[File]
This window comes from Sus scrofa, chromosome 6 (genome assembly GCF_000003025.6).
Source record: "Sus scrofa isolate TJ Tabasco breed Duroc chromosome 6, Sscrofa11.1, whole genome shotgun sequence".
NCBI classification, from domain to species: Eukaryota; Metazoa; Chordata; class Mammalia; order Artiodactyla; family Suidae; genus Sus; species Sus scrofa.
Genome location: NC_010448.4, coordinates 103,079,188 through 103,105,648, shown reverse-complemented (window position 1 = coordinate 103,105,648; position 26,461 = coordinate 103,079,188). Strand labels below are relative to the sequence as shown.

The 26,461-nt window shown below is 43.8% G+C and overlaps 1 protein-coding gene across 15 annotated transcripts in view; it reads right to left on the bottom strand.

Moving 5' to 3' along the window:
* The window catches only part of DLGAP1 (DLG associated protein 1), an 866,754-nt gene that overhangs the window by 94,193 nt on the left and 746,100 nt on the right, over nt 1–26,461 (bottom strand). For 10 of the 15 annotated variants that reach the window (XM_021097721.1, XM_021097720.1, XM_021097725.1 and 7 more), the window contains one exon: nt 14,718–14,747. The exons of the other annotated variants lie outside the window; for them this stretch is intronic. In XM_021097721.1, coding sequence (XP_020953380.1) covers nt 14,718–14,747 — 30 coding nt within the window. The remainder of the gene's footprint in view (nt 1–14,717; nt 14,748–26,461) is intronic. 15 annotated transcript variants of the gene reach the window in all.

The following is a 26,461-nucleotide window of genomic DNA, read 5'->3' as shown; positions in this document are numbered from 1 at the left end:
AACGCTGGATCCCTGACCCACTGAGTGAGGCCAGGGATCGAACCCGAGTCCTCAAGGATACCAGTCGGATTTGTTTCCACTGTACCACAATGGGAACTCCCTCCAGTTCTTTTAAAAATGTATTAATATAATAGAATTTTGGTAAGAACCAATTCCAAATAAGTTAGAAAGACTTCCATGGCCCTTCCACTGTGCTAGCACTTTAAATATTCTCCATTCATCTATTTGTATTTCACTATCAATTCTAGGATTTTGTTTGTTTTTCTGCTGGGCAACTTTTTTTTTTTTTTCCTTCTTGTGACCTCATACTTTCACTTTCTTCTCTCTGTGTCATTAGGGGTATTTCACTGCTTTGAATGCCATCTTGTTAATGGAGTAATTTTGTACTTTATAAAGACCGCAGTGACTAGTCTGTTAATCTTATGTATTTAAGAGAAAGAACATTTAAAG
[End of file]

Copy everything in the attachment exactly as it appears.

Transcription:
This window comes from Sus scrofa, chromosome 6 (genome assembly GCF_000003025.6).
Source record: "Sus scrofa isolate TJ Tabasco breed Duroc chromosome 6, Sscrofa11.1, whole genome shotgun sequence".
NCBI classification, from domain to species: Eukaryota; Metazoa; Chordata; class Mammalia; order Artiodactyla; family Suidae; genus Sus; species Sus scrofa.
Genome location: NC_010448.4, coordinates 103,079,188 through 103,105,648, shown reverse-complemented (window position 1 = coordinate 103,105,648; position 26,461 = coordinate 103,079,188). Strand labels below are relative to the sequence as shown.

The 26,461-nt window shown below is 43.8% G+C and overlaps 1 protein-coding gene across 15 annotated transcripts in view; it reads right to left on the bottom strand.

Moving 5' to 3' along the window:
* The window catches only part of DLGAP1 (DLG associated protein 1), an 866,754-nt gene that overhangs the window by 94,193 nt on the left and 746,100 nt on the right, over nt 1–26,461 (bottom strand). For 10 of the 15 annotated variants that reach the window (XM_021097721.1, XM_021097720.1, XM_021097725.1 and 7 more), the window contains one exon: nt 14,718–14,747. The exons of the other annotated variants lie outside the window; for them this stretch is intronic. In XM_021097721.1, coding sequence (XP_020953380.1) covers nt 14,718–14,747 — 30 coding nt within the window. The remainder of the gene's footprint in view (nt 1–14,717; nt 14,748–26,461) is intronic. 15 annotated transcript variants of the gene reach the window in all.

The following is a 26,461-nucleotide window of genomic DNA, read 5'->3' as shown; positions in this document are numbered from 1 at the left end:
AACGCTGGATCCCTGACCCACTGAGTGAGGCCAGGGATCGAACCCGAGTCCTCAAGGATACCAGTCGGATTTGTTTCCACTGTACCACAATGGGAACTCCCTCCAGTTCTTTTAAAAATGTATTAATATAATAGAATTTTGGTAAGAACCAATTCCAAATAAGTTAGAAAGACTTCCATGGCCCTTCCACTGTGCTAGCACTTTAAATATTCTCCATTCATCTATTTGTATTTCACTATCAATTCTAGGATTTTGTTTGTTTTTCTGCTGGGCAACTTTTTTTTTTTTTTCCTTCTTGTGACCTCATACTTTCACTTTCTTCTCTCTGTGTCATTAGGGGTATTTCACTGCTTTGAATGCCATCTTGTTAATGGAGTAATTTTGTACTTTATAAAGACCGCAGTGACTAGTCTGTTAATCTTATGTATTTAAGAGAAAGAACATTTAAAG